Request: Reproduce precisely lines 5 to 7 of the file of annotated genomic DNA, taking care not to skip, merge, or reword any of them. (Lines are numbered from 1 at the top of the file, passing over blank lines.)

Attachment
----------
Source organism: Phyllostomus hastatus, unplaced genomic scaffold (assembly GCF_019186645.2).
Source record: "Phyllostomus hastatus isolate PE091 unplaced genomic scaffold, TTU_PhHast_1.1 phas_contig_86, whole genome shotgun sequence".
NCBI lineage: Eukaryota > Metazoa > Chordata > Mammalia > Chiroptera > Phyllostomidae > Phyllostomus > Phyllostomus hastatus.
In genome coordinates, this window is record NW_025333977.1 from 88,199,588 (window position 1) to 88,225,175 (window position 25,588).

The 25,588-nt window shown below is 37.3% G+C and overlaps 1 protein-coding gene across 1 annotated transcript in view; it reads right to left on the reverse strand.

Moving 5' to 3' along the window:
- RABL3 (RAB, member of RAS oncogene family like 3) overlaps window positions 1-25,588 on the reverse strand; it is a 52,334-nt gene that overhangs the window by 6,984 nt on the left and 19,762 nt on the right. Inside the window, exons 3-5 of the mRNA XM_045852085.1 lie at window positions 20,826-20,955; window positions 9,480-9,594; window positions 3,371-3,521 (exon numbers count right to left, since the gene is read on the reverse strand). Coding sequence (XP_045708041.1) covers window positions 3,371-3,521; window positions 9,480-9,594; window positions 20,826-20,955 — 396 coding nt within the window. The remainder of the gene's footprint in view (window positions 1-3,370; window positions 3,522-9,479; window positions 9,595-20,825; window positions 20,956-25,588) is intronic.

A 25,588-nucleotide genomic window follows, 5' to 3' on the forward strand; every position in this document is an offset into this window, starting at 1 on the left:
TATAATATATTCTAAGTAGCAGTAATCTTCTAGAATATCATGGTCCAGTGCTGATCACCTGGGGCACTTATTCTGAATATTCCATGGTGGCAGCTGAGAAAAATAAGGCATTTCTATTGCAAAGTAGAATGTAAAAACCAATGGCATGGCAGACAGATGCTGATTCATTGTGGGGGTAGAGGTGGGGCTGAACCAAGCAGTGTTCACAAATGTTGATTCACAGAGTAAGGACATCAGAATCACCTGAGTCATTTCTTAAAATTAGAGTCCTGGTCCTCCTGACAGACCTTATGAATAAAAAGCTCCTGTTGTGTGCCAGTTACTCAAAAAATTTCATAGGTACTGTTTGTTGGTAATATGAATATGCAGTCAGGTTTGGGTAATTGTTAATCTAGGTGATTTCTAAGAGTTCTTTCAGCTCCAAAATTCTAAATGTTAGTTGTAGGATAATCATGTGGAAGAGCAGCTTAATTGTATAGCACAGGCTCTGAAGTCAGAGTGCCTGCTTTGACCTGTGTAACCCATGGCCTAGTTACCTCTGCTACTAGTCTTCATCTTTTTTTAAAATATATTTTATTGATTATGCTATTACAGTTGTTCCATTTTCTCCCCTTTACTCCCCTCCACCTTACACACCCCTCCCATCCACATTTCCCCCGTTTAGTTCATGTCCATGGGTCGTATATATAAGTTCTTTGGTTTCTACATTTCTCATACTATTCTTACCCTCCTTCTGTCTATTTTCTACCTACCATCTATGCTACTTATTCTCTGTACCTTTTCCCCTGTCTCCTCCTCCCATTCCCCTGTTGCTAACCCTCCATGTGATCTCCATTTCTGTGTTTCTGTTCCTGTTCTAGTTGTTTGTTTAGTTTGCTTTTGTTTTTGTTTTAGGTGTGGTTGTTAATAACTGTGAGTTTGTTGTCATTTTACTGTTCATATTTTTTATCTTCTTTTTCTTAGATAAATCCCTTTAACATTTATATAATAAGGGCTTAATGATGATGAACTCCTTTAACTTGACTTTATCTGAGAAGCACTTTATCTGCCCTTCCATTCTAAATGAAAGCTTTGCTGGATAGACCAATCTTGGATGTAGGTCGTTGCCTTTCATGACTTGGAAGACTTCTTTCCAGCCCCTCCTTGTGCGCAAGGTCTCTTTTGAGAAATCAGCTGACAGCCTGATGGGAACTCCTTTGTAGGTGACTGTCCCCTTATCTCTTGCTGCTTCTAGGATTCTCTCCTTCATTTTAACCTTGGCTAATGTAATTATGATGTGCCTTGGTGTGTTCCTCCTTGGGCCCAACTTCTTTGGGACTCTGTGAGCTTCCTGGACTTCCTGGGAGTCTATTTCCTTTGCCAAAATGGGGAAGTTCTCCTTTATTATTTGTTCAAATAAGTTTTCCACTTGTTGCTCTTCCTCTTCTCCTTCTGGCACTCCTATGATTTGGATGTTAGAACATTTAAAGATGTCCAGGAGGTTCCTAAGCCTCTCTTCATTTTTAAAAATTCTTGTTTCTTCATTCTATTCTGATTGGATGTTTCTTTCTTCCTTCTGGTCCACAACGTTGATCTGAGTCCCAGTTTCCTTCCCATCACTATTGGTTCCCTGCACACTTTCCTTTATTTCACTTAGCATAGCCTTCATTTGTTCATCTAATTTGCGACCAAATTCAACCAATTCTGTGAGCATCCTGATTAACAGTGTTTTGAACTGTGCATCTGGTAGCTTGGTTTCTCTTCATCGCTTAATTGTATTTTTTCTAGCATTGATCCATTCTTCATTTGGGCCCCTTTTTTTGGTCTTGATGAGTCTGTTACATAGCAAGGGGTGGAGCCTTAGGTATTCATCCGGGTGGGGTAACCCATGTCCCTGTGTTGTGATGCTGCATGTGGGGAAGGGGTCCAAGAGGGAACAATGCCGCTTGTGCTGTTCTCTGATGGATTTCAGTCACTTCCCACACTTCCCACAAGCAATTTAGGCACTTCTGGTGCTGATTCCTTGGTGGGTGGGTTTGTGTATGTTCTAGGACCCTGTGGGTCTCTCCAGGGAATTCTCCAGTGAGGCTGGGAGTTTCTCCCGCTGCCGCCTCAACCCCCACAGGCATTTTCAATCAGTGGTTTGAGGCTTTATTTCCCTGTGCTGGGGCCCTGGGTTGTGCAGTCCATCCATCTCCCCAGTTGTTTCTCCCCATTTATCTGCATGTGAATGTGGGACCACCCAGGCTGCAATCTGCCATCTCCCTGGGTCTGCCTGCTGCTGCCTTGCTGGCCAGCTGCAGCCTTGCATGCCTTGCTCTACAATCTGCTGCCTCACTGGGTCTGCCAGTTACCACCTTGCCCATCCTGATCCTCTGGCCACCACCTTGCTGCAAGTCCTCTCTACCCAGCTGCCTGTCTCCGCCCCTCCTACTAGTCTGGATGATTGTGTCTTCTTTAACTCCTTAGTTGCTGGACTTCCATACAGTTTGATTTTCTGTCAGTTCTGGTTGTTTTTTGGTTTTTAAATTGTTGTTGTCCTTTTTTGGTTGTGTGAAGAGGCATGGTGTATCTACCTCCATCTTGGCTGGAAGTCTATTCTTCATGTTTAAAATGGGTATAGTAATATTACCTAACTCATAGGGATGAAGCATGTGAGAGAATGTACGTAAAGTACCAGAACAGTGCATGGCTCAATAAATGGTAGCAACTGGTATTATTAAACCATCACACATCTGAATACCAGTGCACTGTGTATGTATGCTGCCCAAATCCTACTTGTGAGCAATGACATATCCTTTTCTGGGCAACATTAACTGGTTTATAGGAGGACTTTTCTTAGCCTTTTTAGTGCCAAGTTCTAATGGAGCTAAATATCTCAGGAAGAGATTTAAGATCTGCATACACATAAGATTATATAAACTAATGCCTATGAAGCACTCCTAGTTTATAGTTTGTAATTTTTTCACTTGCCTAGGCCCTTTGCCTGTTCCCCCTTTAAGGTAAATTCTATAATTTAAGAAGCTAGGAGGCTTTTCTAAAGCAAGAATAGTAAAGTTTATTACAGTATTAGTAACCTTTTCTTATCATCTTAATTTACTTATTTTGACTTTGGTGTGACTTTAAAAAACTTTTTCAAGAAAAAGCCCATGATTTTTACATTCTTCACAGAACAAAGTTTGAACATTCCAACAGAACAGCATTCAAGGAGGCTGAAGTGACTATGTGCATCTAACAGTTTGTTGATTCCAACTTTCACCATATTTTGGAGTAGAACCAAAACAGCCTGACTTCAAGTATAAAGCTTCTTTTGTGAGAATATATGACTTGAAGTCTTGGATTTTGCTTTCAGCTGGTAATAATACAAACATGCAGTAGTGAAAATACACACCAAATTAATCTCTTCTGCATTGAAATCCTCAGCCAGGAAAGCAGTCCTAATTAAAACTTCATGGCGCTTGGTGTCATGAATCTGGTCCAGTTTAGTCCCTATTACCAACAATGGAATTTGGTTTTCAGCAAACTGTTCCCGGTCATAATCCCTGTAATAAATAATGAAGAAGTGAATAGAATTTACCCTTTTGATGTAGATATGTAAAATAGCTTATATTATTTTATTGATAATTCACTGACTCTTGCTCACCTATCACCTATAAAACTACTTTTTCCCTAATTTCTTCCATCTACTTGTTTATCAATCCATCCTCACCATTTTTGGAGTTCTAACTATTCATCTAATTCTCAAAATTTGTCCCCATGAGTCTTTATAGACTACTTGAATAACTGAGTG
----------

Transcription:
The 25,588-nt window shown below is 37.3% G+C and overlaps 1 protein-coding gene across 1 annotated transcript in view; it reads right to left on the reverse strand.

Moving 5' to 3' along the window:
- RABL3 (RAB, member of RAS oncogene family like 3) overlaps window positions 1-25,588 on the reverse strand; it is a 52,334-nt gene that overhangs the window by 6,984 nt on the left and 19,762 nt on the right. Inside the window, exons 3-5 of the mRNA XM_045852085.1 lie at window positions 20,826-20,955; window positions 9,480-9,594; window positions 3,371-3,521 (exon numbers count right to left, since the gene is read on the reverse strand). Coding sequence (XP_045708041.1) covers window positions 3,371-3,521; window positions 9,480-9,594; window positions 20,826-20,955 — 396 coding nt within the window. The remainder of the gene's footprint in view (window positions 1-3,370; window positions 3,522-9,479; window positions 9,595-20,825; window positions 20,956-25,588) is intronic.